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“ Prussia prepares us to suspect that the recall the thoughts of the editor of the Cou

“ nature of the treaty between Russia and “ France is of a very different nature from “ what—but we will not anticipate."— No: do not anticipate, I pray you. The assurance of your fears will come soon enough for you.--You thought ! But we told you not to think so; and you called us “ Jacobins and Levellers. ' If we were to laugh at you now, how could you blame us; tunless you proceeded upon the maxim of the Addingtons, that when, in the teeth of our prediction and advice, you bring ruin upon the country, that very ruin ought to make us hold our tongues 2 Unless you pretend, that, having been despised and abused by you, in the hour of your imaginary prosperity, is a ground whereon for you to claim compassion and indulgence at our hands, in the hour of your confusion and distress 2 I remember your past conduct. Your insolence is, and will be, fresh in my mind. I have put upon record your base endeavours to prepare the public mind for an Attorney-General prosecution of the ridiculer of the Potsdam Oath ; and I now laugh at the eighteenth article of the treaty of Tilsit, which article makes yeu weep.–Hanover is a subject of speculation with these sages. “Han. “ over,” says the Courier, of the 3d instant, “it is suspected by some, will be in“ corporated with the kingdom of West“ phalia. We do not believe it. The “ placing it in the hands of the Spaniards “ shews that it is meant to be ceded to us in “ return for the cession of our conquests in * South America. But will any man say that, in the present state of the Conti“ nett, we ought to give any thing for Hanover ? -Could his Majesty re-possess “ it as an independent state : Whatever im“ provements were made in it during a “ state of peace, would only be so many in* citements for the French to overrun and “ pillage it in war. We should be in the ** situation of men sent to improve the coun“ try for the benefit of others; and, be** sides, one of the conditions annexed to “ the restitution of it would be, that it “ should join the Rhenish Confederacy. Do “ we wish to see a King of England in the “ condition of a vassal of Buonaparté, and * forced, as sovereign of Hanover, to join * France against Russia or Austria, with “ both of whom he might be in the strictest

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“ alliance and amity as king of England 2"

—Yes, we shall, I think, see the man that wiłł say that we ought to give something for Hanover, that Hanover which a Lord told us, some months ago, ought to be as dear to as as Hampshire. When this happens I will

rier, who has, upon this occasion, certainly been writing without due instructions. If Mr. Fox (alas! poor Fox') could see reason. for our going to war for Hanover, I leave the reader to guess how easily those sharp practitioners, Lords Eden, Hawkesbury and Castlereagh, and Messrs. Canning and Pe ceval,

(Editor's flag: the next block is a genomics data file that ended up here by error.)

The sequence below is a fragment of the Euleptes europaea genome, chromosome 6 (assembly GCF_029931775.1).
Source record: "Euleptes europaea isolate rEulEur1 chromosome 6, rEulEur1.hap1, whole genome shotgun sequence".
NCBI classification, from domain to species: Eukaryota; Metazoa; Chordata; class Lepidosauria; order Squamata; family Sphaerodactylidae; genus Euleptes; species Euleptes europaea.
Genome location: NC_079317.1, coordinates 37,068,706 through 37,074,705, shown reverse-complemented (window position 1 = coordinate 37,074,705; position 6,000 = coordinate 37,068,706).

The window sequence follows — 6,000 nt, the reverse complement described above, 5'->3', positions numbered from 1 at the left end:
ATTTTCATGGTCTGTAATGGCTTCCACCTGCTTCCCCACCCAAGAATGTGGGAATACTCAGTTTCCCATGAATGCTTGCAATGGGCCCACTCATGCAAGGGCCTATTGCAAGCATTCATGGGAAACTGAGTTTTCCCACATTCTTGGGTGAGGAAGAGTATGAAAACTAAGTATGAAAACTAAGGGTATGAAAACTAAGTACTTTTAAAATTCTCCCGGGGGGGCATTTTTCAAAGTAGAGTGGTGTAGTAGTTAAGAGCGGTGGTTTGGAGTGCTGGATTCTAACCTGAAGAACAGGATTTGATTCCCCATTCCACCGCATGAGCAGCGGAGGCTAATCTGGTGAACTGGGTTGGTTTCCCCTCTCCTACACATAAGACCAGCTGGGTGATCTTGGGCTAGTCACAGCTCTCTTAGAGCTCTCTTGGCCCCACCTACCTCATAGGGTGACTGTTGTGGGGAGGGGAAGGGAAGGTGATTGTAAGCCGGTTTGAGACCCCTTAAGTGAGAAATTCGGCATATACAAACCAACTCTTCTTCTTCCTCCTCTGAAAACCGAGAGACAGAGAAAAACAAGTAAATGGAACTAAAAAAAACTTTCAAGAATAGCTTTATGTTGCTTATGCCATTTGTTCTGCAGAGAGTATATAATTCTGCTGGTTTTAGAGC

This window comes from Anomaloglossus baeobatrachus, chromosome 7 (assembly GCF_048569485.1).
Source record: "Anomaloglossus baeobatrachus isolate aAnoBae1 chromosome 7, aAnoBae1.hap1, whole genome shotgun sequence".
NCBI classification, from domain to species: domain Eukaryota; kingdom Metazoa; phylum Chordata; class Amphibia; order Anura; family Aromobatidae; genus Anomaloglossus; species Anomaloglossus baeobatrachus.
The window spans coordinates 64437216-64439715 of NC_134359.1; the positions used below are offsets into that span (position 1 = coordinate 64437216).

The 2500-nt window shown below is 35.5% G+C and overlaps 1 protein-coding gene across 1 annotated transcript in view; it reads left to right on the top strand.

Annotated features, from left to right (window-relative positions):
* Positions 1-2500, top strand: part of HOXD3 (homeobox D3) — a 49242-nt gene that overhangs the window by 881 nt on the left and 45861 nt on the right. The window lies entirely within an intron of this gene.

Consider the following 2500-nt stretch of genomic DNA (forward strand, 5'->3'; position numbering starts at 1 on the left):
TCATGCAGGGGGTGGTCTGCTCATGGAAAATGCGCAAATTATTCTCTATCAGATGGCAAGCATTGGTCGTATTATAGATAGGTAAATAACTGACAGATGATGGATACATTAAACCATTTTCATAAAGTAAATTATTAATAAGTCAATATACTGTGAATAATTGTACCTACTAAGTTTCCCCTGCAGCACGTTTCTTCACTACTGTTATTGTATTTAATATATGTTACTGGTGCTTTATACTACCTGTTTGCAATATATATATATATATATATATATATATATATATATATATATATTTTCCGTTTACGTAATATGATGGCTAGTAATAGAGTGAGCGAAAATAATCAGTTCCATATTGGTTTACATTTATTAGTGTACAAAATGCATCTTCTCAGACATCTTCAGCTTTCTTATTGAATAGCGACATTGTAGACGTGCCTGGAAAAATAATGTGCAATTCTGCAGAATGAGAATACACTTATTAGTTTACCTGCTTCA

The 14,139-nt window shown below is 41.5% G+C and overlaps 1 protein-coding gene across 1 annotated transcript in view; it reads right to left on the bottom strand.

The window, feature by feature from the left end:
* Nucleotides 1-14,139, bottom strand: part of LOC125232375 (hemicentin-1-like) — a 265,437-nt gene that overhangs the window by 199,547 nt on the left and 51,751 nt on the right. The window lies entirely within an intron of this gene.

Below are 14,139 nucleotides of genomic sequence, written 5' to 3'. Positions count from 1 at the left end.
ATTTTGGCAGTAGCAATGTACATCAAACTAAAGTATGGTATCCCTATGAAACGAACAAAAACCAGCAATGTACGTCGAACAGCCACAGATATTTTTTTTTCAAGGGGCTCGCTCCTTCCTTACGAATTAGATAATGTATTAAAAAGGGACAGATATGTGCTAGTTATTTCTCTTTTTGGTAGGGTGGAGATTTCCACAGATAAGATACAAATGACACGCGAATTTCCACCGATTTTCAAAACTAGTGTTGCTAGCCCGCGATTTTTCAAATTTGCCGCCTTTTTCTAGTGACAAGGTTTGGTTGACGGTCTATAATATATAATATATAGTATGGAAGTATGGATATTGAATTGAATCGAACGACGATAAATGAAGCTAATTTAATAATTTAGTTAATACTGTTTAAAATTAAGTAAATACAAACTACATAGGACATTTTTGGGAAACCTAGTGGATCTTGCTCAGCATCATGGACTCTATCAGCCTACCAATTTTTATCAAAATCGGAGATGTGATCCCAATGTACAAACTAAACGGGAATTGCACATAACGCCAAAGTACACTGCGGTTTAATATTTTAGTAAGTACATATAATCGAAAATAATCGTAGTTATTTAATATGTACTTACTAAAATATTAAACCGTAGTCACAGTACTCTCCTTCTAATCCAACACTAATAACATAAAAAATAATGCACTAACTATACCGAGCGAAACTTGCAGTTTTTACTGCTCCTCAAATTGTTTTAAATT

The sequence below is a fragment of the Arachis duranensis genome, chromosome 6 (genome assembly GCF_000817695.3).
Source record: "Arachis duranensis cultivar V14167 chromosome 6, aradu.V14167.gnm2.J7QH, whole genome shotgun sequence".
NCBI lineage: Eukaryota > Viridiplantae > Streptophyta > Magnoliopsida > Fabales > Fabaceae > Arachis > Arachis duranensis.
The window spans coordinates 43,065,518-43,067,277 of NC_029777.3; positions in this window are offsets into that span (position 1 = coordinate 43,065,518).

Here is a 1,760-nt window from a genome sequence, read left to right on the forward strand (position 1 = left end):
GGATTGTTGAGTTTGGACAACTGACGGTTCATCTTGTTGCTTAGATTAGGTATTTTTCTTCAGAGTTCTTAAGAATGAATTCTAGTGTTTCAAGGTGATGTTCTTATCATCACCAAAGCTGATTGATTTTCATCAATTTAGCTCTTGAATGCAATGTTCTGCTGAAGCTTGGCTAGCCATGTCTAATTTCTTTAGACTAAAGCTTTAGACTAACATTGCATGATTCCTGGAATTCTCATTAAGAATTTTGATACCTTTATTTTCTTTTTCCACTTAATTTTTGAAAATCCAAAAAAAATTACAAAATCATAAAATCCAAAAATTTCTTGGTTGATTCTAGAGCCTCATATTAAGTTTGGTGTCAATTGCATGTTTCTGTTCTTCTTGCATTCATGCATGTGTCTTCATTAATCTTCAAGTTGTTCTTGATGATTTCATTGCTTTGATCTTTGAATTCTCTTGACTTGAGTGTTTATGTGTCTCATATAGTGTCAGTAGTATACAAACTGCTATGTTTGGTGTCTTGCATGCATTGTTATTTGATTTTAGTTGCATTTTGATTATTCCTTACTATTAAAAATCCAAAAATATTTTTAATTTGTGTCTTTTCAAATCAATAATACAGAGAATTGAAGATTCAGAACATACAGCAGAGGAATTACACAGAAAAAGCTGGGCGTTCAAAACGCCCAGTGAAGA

will find out reasons for surrendering colo

nies for the same object. No : we have not done with dear Hanover yet; and, I am

greatly deceived, if we shall not yet hear the

Courier revile those, who shall dare to object to the making of English sacrifices for the sake of retaining it. If any thing, at this day could surprise us, it would be, that our ministers still persist in the sending of their expeditions to the Baltic. That they may succeed in nothing that they undertake elsewhere is more than I would say even of them ; but, it is, I think, impossible, that an

expedition to the Baltic should produce any

thing to this country but injury, except as far as relates to the employing of the Hanoverians. They, indeed, may effect something for us; but, I am greatly afraid, that they, even they, will find no opportunity of getting at the French, and of making a last effort for “the deliverance of Europe!"— Nothing dismayed, however, the no-popery heroes and their partizans continue to send forth their accusations against the late ministers for not having done sooner what they are doing now. The two errors which the late ministry committed, with regard to the continent, were, their demand of Hanover, which, observe, drove Prussia into a quarrel with France, and their remittance off 80,000 to Prussia. They must, one would think, have been morally certain that no efforts of ours could save either Prussia or Russia. From the first to the last, there was no probability, that Prussia would not be subdued. With my scanty means of information, I was in possession of knowledge, upon which I would have betted a thousand to one, that neither the Prussians nor the Russians made head against the French for a single day. The late ministers must have been acquainted with the state of things; and, if they had, nevertheless, granted subsidies, and sent out expeditions to the Baltic, would they not have deserved the execrations of the country 2 If we could have sent out 40,000 men, it would have been sending them to certain defeat and disgrace. To pretend, that the overthrow of the Russian and Prussian armies could have been prevented by us, is,

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sonified. This Lazarus, at the head of all his saints and all his fools, at the head of all his Lazaroni, would scarcely, one would think, venture to feign to believe, that an English expedition would have prevented the peace of Tilsit. Yet are these men impudent enough to blame the late ministers for not wasting the blood of our army, and the money of the people, in the war which has just terminated! For the purposes of

party even the Foreign Secretary has